Experience endorses this emphasis on will and desire as central facts of our personality, the part of us which is supremely our own. In turning our will and desire towards Spiritual Reality we are doing all that we can of ourselves, we are selecting and deliberately concentrating upon it our passion and our power.

Now, intellect and feeling are not wholly in our control. They fluctuate from day to day, from hour to hour; they are dependent on many delicate adjustments. Sometimes we are mentally dull, sometimes we are emotionally flat. On such occasions it is notoriously useless to try to beat ourselves up to a froth: to make ourselves think more deeply or make ourselves care more intensely.

If the worth of our prayer life depended upon the maintenance of a constant high level of feeling or understanding, we would be in a dangerous place. Though these often seem to fail us, the reigning will remains. Even when our heart is cold and our mind is dim, prayer is still possible to us. “Our wills are ours, to make them Thine.”

The determined fixing of our will upon God, and pressing toward him steadily and without deflection; this is the very center and the art of prayer. The most theological of thoughts soon becomes inadequate; the most spiritual of emotions is only a fairweather breeze. Let the ship take advantage of it by all means, but not rely on it. She must be prepared to beat to windward if she would reach her goal.

Evelyn Underhill, The Essentials of Mysticism, London: Dutton, 1920.


New and Noteworthy

“Praying with Evelyn Underhill: A Five Part Course” by Rev. Edward Carter, Canon Theologian at Chelmsford Cathedral. The course is available at www.chelmsford.anglican.org/evelyn-underhill. This site also contains six videos.

Dr. Robyn Wrigley-Carr, an Australian lecturer in theology and spirituality (Sydney) discovered two “Prayer Books” compiled by Underhill and used for leading her spiritual retreats at Pleshey (1929-1938). These contain the various retreat topics and prayers from theologians and writers of spirituality from the past plus original poetic prayers written by Underhill. Dr. Wrigley-Carr hopes to publish these materials. For further information contact robyn.wrigley-carr@ac.edu.au or Edward.carter@chelmsfordcathedral.org.uk.

The Annual Evelyn Underhill Lecture on Christian Spirituality was held at Boston College on July 16th 2016. Ilia Delio, OSF presented “Evolution and the Primacy of Love: Teilhard’s Philosophy of Love for the Direction of Human Evolution.”

“Life As Prayer: The Development Evelyn Underhill’s Spirituality” by Todd Johnson.
https://fullerstudio.fuller.edu/life-as-prayer

“The Lessons Appointed for Use on the Feast of Evelyn Underhill,” June 15th.
http://www.lectionarypage.net/Underhill

Poems of Evelyn Underhill. http://www.poemhunter.com/evelyn-underhill/poems.

Quotes from Evelyn Underhill. http://www.goodreads.com/112836.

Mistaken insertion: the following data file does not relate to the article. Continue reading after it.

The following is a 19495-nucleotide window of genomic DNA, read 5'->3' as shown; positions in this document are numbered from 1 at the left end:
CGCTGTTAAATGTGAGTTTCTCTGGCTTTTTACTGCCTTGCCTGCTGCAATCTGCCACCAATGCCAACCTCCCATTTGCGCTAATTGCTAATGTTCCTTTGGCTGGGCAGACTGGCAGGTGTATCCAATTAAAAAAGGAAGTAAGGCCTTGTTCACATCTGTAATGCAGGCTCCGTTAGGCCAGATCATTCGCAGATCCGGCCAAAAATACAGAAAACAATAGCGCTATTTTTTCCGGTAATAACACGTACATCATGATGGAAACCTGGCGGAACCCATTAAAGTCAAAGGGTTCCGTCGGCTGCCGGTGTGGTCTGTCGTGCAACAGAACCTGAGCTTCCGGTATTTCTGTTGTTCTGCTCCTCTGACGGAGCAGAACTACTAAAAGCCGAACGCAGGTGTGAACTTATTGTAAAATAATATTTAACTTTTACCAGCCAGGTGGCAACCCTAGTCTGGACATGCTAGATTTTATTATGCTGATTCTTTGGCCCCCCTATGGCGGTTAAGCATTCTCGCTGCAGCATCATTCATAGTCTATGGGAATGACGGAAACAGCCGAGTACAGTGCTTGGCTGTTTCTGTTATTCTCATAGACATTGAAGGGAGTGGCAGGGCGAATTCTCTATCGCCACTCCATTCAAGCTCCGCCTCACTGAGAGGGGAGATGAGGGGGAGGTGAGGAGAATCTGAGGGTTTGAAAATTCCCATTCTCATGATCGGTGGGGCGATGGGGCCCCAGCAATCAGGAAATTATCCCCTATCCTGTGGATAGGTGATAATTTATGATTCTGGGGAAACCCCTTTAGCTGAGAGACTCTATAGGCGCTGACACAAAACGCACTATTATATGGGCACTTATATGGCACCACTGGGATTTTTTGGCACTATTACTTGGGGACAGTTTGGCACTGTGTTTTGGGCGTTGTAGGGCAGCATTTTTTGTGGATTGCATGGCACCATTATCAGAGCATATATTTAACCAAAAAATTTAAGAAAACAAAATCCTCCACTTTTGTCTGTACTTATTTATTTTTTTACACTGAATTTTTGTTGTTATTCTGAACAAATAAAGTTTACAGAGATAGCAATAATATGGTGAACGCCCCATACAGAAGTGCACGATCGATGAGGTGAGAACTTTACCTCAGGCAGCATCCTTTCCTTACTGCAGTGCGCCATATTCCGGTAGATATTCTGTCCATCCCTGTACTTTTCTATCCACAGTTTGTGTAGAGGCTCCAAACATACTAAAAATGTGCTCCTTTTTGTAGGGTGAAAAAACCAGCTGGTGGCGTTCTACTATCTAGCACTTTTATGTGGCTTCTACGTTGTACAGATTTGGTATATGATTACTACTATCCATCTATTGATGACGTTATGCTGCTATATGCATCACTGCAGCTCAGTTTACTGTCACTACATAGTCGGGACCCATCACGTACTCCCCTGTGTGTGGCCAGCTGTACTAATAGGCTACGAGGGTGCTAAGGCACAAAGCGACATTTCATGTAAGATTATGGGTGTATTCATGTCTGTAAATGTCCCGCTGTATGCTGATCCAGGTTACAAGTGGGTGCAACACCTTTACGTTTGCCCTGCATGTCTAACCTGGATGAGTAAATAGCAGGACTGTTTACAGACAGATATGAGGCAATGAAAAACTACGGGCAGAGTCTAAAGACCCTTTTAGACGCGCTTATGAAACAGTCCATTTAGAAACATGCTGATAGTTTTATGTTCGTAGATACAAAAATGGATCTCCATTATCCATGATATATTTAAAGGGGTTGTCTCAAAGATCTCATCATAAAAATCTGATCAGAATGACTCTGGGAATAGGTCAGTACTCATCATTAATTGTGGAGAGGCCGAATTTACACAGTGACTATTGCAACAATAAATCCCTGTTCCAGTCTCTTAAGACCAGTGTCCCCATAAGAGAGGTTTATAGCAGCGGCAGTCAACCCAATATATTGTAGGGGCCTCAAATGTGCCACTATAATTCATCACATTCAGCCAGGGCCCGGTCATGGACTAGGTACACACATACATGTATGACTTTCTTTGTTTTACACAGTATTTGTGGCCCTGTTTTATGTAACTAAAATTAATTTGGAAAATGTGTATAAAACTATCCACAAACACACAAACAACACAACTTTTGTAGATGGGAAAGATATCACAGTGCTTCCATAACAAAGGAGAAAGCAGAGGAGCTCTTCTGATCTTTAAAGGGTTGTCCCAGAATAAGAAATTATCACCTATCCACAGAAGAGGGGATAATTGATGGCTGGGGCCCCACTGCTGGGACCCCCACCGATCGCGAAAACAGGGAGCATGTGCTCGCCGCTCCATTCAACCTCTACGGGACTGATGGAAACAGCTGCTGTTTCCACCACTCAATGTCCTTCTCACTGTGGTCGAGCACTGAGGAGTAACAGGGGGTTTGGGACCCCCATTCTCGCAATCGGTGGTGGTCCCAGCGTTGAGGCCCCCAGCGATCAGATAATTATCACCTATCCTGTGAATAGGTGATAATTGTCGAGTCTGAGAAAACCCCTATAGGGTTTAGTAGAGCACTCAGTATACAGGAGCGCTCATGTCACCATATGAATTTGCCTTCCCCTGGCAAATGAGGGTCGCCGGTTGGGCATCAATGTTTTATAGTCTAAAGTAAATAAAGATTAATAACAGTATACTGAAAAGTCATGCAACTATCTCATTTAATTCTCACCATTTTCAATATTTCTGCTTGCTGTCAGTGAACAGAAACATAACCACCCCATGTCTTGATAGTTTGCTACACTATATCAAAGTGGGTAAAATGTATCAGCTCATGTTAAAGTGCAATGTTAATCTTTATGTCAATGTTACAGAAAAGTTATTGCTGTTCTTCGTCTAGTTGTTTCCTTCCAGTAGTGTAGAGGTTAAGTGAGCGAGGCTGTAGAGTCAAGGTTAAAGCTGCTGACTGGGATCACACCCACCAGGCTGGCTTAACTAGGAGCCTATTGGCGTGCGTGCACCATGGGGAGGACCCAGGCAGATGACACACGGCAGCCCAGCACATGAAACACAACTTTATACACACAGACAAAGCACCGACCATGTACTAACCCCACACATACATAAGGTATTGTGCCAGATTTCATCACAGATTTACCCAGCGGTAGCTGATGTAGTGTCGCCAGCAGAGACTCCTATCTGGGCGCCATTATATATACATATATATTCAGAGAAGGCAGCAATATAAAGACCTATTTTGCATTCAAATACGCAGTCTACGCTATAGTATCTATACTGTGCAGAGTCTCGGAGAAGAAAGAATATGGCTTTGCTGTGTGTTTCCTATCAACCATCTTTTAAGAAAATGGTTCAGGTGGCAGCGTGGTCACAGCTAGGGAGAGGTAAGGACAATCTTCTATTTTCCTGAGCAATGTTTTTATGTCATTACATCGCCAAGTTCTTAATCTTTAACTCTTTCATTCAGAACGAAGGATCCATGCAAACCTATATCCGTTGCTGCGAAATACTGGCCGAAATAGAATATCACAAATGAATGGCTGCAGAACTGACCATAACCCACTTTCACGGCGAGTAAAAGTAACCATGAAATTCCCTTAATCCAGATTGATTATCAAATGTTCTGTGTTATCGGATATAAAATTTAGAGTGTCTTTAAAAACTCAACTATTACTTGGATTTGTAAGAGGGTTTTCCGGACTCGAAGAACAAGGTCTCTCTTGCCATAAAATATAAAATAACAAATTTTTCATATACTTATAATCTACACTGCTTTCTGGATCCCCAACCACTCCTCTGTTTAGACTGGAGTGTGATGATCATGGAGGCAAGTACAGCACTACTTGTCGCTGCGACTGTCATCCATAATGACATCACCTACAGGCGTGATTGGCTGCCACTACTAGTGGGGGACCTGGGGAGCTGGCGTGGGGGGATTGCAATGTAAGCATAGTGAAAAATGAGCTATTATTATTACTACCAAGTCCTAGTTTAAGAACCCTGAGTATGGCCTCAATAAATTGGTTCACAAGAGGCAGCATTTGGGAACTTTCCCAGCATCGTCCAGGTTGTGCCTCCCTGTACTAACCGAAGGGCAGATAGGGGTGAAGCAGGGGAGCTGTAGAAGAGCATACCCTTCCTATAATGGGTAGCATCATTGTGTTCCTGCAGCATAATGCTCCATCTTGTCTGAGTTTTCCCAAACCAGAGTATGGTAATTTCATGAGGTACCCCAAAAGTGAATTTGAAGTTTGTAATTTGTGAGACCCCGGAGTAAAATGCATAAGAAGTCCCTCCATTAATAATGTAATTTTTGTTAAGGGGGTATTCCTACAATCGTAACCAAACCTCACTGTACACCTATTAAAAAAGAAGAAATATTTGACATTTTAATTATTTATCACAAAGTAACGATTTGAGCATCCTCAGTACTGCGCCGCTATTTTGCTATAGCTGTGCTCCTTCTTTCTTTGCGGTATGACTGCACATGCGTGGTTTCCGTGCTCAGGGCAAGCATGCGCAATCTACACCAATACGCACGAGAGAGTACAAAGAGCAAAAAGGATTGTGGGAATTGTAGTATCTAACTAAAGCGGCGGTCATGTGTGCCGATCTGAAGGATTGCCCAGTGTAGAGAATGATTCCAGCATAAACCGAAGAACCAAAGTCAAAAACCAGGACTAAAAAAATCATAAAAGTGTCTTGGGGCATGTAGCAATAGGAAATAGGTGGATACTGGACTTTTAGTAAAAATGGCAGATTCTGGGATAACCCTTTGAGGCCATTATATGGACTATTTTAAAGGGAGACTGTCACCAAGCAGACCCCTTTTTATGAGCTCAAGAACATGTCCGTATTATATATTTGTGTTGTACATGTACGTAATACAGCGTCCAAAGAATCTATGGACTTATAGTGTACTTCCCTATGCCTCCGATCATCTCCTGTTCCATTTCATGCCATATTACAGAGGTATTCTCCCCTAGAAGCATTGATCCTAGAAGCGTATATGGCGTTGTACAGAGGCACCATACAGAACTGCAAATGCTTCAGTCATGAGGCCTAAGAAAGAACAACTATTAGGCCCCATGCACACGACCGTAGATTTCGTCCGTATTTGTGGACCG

Excellent summary of the life and work of Evelyn Underhill. http://Orlando.cambridge.org.

“The Comparative Study of Mysticism,” The Oxford Research Encyclopedia of Religion” OUP, 2015 by Michael Stoeber contains references to the contribution of Evelyn Underhill. Michael Stoeber’s “Mystical Concepts, Artist Contexts” appeared in Mystical Landscapes from Vincent van Gogh to Emily Carr. Ed. by Katherine Lochnan. NY: Del Monico Books, 2016. This book is the catalog for an exhibit at the Art Gallery of Ontario, Toronto. Stoeber’s article contains several references to Underhill.

M.A. Dissertation by Sarah Jane Kinch, University of Winchester, 2016.

THE UNIVERSITY OF WINCHESTER ABSTRACT

This dissertation explores the possible characteristics of the spirituality that emerges from a potential relationship between Evelyn Underhill’s understanding of Mysticism and the philosophy of Henri Bergson. To do this it compares Underhill’s understanding of mysticism and her use of Bergson’s philosophical concept of Vitalism. This is done through setting her book Mysticism in its chronological context between Bergson’s two works Creative Evolution and The Two Sources of Morality and Religion and comparing their understandings of mysticism. I then explore the philosopher Pamela Sue Anderson’s use of Bergson for her understanding of A Feminist Mysticism of Action. Drawing on Anderson’s use of the philosophers Simone de Beauvoir and Michele Le Doeuff, I ask if there is any way in which Underhill can be understood as providing a foundation for a feminist understanding of a mysticism of action. Crucially, in the context of the title of this dissertation and, given, Bergson’s own acknowledgement of Underhill’s work, I explore how much Bergson is potentially indebted to Underhill’s ideas. This leads to an exploration of how we can be influenced by others in our intellectual development and the question of where an original thought might have its genesis in the given context. In concluding I briefly suggest reasons for why Underhill is overlooked today and suggest that it may be timely to reconsider her contribution to the philosophical understanding of Mysticism.